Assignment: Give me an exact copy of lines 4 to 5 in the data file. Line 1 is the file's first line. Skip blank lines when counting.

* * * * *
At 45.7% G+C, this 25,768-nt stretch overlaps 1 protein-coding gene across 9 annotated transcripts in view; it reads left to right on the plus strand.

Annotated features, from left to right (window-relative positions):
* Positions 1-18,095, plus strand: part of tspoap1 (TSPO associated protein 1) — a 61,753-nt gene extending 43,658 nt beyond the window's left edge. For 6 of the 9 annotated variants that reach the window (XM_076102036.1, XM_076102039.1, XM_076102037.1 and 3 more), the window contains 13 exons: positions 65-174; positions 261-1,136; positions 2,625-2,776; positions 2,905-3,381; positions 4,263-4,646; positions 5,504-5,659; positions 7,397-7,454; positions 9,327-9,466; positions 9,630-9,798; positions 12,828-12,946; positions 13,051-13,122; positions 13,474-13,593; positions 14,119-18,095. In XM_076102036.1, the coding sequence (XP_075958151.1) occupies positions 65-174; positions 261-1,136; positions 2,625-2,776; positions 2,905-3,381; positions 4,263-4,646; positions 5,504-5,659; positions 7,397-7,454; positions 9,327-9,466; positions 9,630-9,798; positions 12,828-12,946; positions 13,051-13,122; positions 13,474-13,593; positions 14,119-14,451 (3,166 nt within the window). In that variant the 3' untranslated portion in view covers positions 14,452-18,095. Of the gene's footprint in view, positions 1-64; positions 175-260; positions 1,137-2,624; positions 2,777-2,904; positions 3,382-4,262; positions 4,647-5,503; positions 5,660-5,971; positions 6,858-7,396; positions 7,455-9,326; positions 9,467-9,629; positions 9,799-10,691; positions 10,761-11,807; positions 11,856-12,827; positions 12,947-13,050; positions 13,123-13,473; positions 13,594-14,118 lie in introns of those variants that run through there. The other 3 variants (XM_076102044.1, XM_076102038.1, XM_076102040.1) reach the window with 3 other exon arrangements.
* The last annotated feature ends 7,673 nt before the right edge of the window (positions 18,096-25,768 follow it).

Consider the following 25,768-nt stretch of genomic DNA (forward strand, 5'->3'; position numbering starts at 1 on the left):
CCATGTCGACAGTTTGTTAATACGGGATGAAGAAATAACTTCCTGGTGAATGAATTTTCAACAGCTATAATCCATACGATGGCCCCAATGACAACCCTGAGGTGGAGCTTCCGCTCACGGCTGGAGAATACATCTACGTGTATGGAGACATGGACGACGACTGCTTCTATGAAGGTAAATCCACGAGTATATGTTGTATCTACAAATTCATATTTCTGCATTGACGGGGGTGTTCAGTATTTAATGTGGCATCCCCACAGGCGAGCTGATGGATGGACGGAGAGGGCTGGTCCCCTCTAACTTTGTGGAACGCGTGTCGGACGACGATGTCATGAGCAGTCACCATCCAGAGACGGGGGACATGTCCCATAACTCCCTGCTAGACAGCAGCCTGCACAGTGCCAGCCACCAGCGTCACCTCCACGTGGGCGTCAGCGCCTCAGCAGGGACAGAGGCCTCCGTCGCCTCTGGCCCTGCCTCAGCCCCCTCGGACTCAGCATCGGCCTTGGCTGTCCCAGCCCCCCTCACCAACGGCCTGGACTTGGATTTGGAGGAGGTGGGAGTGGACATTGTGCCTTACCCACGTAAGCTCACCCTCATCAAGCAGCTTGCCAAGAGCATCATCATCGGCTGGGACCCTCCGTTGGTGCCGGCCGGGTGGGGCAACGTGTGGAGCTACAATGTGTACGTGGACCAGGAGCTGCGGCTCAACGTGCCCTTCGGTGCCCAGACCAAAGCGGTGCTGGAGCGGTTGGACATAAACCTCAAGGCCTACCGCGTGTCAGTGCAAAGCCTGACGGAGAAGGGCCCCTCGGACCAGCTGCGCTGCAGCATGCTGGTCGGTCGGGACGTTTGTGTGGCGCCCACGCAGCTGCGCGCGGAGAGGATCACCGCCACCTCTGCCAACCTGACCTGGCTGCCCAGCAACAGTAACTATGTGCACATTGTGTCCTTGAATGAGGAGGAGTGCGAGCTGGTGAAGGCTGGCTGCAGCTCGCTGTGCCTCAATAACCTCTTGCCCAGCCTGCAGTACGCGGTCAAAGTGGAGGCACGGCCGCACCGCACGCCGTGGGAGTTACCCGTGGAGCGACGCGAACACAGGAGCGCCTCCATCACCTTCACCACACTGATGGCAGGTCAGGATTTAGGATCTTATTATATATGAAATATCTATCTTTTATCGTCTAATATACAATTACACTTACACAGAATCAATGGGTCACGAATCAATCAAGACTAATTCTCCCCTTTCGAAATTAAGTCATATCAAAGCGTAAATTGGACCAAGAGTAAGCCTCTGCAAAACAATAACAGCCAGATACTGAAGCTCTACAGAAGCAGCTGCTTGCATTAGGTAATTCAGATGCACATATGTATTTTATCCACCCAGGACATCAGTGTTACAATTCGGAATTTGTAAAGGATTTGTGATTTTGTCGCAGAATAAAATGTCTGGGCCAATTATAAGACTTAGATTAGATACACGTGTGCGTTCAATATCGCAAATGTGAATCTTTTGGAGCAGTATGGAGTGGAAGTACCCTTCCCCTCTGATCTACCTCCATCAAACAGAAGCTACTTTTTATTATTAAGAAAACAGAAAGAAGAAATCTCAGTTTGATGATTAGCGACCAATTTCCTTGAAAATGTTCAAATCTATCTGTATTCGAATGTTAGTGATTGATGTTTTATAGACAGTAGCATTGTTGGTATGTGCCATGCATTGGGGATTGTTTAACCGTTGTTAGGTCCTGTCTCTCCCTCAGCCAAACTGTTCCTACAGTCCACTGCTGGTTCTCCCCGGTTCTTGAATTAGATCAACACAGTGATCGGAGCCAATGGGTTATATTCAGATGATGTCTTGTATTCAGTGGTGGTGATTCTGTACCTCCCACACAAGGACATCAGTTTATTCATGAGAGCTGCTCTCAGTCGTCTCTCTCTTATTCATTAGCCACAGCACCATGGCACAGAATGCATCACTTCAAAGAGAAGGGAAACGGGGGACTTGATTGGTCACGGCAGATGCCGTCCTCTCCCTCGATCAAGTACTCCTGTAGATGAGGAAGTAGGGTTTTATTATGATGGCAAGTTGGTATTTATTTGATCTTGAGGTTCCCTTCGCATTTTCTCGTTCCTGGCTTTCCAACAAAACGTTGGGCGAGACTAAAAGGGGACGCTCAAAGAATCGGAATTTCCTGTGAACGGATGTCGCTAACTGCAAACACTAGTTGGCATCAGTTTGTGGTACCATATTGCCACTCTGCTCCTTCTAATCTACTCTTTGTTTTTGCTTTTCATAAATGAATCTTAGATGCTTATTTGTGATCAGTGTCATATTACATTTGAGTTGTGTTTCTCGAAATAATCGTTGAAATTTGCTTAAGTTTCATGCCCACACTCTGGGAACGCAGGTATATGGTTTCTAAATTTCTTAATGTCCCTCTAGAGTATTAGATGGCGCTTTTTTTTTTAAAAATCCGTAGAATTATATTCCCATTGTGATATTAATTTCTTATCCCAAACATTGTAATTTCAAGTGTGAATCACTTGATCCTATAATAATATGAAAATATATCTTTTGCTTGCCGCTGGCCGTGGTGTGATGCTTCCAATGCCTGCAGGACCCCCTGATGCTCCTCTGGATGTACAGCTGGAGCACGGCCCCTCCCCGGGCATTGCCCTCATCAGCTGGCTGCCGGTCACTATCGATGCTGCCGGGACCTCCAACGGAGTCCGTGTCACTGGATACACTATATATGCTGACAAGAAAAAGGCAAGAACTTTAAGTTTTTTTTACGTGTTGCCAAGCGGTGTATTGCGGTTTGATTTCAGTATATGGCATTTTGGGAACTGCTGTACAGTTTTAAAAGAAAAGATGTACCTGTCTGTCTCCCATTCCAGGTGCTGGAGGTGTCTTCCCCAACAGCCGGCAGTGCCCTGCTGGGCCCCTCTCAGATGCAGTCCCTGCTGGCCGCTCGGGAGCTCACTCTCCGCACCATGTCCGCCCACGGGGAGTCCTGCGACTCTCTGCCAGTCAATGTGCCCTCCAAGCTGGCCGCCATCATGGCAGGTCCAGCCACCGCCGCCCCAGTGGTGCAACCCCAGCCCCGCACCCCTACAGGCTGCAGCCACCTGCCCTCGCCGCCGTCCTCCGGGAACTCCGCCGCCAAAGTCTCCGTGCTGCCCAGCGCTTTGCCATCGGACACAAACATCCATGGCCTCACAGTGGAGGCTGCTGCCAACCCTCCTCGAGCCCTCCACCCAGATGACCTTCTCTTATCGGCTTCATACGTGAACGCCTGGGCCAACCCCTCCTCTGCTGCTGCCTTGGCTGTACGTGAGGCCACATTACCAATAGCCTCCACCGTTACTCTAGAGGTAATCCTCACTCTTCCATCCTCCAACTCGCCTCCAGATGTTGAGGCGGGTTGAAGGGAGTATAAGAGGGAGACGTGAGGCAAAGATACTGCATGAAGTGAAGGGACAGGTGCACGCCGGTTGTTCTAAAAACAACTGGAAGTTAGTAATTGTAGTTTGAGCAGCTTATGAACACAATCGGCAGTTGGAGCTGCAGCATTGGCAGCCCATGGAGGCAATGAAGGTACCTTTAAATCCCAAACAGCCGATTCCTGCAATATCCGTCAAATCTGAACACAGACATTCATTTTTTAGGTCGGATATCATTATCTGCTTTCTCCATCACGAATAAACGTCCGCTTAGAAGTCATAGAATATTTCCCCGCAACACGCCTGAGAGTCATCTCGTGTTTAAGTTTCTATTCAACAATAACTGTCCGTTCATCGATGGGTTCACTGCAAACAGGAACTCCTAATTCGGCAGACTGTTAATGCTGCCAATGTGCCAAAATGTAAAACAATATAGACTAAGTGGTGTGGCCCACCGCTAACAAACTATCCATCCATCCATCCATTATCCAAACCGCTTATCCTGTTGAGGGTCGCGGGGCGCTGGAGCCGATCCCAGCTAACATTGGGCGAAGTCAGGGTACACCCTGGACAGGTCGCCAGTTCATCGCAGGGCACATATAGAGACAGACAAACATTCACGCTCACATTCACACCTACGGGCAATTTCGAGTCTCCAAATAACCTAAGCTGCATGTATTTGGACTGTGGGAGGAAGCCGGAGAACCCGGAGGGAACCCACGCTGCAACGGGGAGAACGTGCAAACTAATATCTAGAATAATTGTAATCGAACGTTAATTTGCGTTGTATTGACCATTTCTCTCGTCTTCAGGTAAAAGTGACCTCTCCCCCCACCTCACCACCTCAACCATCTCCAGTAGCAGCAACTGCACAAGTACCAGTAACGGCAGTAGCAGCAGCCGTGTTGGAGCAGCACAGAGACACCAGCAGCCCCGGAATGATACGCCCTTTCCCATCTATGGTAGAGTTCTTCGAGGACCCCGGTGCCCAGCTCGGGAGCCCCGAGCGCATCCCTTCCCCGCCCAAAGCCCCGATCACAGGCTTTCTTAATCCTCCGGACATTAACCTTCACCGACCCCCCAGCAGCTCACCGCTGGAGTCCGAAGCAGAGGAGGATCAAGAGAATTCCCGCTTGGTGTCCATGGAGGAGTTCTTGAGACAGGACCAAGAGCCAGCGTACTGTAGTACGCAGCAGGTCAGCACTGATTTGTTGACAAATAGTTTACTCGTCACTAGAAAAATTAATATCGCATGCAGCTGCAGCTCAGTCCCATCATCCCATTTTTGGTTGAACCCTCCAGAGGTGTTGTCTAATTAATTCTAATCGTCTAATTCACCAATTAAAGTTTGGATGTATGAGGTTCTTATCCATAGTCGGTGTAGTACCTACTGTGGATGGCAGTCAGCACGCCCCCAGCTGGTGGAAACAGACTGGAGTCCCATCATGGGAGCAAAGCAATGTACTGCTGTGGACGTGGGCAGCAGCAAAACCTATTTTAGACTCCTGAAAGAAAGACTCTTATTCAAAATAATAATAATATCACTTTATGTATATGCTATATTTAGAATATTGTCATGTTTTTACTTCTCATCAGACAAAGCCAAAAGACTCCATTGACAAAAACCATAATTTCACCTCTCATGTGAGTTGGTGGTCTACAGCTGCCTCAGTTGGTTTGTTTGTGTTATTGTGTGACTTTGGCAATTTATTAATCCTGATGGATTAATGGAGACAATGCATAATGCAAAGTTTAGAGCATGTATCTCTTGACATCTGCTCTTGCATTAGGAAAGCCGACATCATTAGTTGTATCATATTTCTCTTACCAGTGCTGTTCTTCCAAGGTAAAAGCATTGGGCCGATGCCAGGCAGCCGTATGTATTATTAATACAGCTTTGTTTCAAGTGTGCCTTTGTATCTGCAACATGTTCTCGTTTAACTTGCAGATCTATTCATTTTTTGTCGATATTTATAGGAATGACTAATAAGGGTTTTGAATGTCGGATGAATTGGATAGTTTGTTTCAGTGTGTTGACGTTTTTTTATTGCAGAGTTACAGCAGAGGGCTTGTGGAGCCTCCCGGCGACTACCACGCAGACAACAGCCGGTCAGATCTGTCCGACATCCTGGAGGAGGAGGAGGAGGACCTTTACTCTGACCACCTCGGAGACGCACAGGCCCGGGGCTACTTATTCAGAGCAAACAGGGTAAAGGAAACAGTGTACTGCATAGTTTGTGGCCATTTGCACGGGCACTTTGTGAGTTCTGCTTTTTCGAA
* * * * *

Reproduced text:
* The last annotated feature ends 7,673 nt before the right edge of the window (positions 18,096-25,768 follow it).

Consider the following 25,768-nt stretch of genomic DNA (forward strand, 5'->3'; position numbering starts at 1 on the left):